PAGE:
Trade deals like the TPP, T-TIP, and TISA are solidifying a new legal structure called Investor-State Dispute Settlement (ISDS), which allows multinational corporations to nullify national laws and overrule their supreme courts, including ours here in the United States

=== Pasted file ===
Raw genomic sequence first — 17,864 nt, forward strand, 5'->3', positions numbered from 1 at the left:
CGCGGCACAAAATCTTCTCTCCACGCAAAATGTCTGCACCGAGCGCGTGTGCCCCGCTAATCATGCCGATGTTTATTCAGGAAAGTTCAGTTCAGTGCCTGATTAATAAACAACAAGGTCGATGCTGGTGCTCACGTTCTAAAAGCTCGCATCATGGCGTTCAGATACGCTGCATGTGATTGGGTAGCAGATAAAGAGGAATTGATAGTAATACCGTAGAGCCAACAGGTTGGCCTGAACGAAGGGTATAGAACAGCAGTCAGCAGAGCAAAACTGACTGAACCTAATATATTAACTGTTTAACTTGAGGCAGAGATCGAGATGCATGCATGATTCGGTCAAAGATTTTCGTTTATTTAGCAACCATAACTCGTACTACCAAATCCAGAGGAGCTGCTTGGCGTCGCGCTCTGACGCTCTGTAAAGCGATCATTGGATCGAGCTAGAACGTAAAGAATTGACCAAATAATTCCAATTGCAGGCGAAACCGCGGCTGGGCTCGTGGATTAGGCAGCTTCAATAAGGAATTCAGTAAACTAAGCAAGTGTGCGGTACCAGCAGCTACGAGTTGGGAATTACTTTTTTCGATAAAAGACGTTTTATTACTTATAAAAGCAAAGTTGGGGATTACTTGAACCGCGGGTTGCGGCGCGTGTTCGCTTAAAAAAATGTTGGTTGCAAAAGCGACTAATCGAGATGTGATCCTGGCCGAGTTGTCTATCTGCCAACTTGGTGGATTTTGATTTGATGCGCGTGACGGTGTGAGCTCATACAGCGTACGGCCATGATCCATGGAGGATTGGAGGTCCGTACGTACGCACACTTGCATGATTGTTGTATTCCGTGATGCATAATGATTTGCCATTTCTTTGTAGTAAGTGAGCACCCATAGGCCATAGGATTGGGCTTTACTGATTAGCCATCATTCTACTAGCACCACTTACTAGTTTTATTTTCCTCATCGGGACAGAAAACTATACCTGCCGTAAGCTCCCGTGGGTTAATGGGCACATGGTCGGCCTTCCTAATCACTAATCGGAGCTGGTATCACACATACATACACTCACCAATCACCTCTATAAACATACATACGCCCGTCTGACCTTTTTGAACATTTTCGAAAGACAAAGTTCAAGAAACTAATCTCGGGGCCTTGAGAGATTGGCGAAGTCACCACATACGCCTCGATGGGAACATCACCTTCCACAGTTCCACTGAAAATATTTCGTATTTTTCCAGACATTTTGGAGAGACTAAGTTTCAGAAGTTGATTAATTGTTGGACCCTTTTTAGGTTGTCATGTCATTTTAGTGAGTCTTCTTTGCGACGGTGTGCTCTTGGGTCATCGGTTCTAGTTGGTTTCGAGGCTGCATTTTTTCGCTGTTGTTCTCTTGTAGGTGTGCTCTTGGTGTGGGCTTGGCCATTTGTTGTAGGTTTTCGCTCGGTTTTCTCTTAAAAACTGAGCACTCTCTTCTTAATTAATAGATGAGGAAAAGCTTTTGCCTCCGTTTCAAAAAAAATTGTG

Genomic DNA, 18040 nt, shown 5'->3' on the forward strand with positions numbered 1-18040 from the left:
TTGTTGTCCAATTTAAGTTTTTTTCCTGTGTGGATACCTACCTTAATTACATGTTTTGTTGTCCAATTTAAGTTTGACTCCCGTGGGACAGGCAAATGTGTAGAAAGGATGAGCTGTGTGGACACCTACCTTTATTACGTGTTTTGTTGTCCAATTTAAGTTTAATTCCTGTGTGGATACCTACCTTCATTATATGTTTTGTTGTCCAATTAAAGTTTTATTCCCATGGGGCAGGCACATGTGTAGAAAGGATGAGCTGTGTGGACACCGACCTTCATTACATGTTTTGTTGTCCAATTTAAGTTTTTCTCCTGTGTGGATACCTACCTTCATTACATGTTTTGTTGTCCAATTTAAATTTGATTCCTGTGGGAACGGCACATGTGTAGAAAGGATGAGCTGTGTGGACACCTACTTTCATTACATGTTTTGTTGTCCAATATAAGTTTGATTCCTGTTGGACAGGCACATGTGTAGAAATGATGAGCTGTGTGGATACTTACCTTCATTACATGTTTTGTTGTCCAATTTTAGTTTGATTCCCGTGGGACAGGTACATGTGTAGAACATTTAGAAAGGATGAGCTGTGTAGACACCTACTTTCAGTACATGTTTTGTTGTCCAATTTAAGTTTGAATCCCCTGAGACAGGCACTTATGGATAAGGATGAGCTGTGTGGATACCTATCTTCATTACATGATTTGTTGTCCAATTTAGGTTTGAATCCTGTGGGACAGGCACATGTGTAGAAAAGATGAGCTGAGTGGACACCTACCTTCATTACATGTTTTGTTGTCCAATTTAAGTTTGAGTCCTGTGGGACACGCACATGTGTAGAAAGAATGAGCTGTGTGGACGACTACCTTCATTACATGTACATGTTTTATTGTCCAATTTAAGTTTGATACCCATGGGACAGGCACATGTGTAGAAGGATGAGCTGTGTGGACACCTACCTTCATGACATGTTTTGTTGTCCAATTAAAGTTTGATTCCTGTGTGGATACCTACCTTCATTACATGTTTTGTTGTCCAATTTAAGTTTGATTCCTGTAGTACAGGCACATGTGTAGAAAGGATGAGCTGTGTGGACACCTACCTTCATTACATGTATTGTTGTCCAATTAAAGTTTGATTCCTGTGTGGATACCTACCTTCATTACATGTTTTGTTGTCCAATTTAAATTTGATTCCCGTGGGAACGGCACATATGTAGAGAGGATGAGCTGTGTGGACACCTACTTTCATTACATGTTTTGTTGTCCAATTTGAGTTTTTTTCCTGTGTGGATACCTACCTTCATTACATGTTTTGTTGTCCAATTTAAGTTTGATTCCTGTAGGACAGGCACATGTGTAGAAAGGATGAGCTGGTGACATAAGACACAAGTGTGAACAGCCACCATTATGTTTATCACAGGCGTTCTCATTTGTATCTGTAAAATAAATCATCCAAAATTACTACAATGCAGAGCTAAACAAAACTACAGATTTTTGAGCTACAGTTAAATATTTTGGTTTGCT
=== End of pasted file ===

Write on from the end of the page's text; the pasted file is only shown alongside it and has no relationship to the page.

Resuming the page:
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THOMAS HEDGES, PRODUCER, TRNN: Right now in Washington there’s an effort on Capitol Hill to ram the Trans-Pacific Partnership agreement, or TPP, through Congress. The Senate’s already approved something called fast-track for the presidency, which gives the President the authority to shape and secure agreements without having to consult Congress before they’re voted on. SEN. ELIZABETH WARREN (D-MA): By the time you, the American public, can read the deal your elected representatives will have lost the ability to use your input to help shape that deal. That sounds like a lousy arrangement to me. But often lost in the political buzz is what the legislation actually says. That’s partly because the deal’s been negotiated in almost complete secrecy. But policy experts and activists are now saying that one thing is clear: the TPP accelerates a new system of international law, one in which the private multinational corporation can overrule the once sovereign supreme court of any country involved. MELINDA ST. LOUIS, PUBLIC CITIZEN: So in the Trans-Pacific Partnership, or in the TPP, it’s being sold as a trade agreement, but really there’s only a very small amount of it that has to do with what we think of as trade. Melinda St. Louis is the international campaigns director with Public Citizen’s Global Trade Watch. ST. LOUIS: What it really is is a mechanism to deliver special corporate rights. She says that the deal instead enshrines the doctrine of corporate nationhood, whereby multinational corporations can sue governments to retrieve lost profits, even if those profits are theoretical. They do that through something called investor state dispute settlement, or ISDS. ST. LOUIS: So it’s not a court. And it is not bound by the types of ethics that we think of in a court system. So these are three private lawyers. One day they might represent a company that is suing a government, and the next day they may sit as one of these so-called judges on an arbitration panel. They’re private sector lawyers for the most part. They earn hundreds, if not $1000 an hour to be able to oversee these cases. And so there’s an incentive structure that means that these cases often go on very long, even if the country in the end, the government, is able to quote-unquote win, they still have to expend hundreds of thousands, millions of dollars in just legal fees, and also in paying the arbitration panels. Unlike courts in the United States that have strict legal frameworks like precedent and a system of appeals, ISDS tribunals aren’t beholden to the same rules. ST. LOUIS: In our court system typically you see a body of law emerge, and so there’s some, you have some stability in knowing the way provisions are going to be interpreted. That’s not the case under investor state dispute settlement. And so what you really see is almost a wild west out there, where on one arbitration panel will be looking at a set of facts and they will decide one way, and then the next year there may be a very similar fact pattern, and they decide completely differently. And they’re not bound by precedent, and there’s no appeal. And they’re not judges. HEDGES: In 2012 the Transnational Institute published a long report on the shady and incestuous world of ISDS law firms, arbiters, and financial speculators. It called the nascent community a small club made up of mostly pro-business males from the rich North, 15 percent of whom have overseen more than 55 percent of these investment treaty disputes worldwide. International arbitration doesn’t even look like a legal proceeding, the report entitled Profiting from Injustice says. An outsider would see two small groups of lawyers wearing lounge suits, occupying a hotel room or training room. On the other side of the room, a trio of types with possibly a bit more gray hair. There’s no audience, no usher, and little hint of pomp or ceremony. It could perhaps be mistaken for a training course, or a business meeting. That’s because the ISDS legal system isn’t designed to give the public a voice. That’s also what AFL-CIO president Richard Trumka reiterated earlier this year in a speech he gave at the Peterson Institute. RICHARD TRUMKA, PRESIDENT, AFL-CIO: Unlike the clunky labor provisions which require workers to wait for government action, the ISDS provisions can be used immediately by multinational firms to challenge efforts by TPP member countries. ISDS tilts the playing field away from democracy, from workers and consumers, and toward big business and multinational investors. HEDGES: Since corporations through ISDS can bring cases against governments, but governments can’t bring cases against corporations, that means lawyers are much more interested in representing foreign investments because they hold the upper hand. ST. LOUIS: So you are in much better shape to earn more as an arbitrator if you are biased toward the corporations or investors. Because you will be chosen by investors, because they are the ones that bring cases. HEDGES: As a result, the sovereignty of countries both rich and poor is facing an onslaught of corporate lawsuits that want to change their domestic laws. In Australia, which is a member country of the ongoing TPP talks, the Asia subsidiary of the tobacco company Philip Morris International has challenged a 2011 Australian packaging law for cigarettes. That case angered Australians, who then pushed their trade negotiators to reject the TPP provision that allows for ISDS. Public opposition to the deal in Australia even spilled over into the realm of satire. HOST, THE ROAST: I suppose if they are going to sue us, we should be able to sue them back. Jazz? JAZZ TWEMLOW, THE ROAST: Well, that Philip Morris thing was just the tip of an iceberg that’s actually a giant, frozen shit. It basically means when the government’s making a new law, they won’t just have to consider Team Australia, but Team Foreign Shareholder as well. ST. LOUIS: We do not want these investors to have another bite of the apple, to be able to go outside of our courts, and to be able to use this very rigged system that’s basically been written by them and for them. HEDGES: While ISDS cases have exploded over the past 15 years, and while the Senate did just vote to approve the President’s fast-track authority, a fierce grassroots movement has also grown in opposition to the deal. KEVIN ZEESE: We believe in democracy, not secrecy. We want them to know that it’s not a secret to us. As you can see, we have protest signs along the front, we have them along the side, on their scaffolding. We’re really trying to show them that we know the secret’s out, and we’re going to do our best to stop them. ST. LOUIS: This is actually a debate that we can win, and we can actually roll this back. I encourage people to get involved, and in this debate there’s a website called ISDS Corporate Attacks. We need to have a robust debate about these issues in order to be able to protect our democracy, and to protect our ability to protect our citizens. HEDGES: For The Real News, Thomas Hedges, Washington.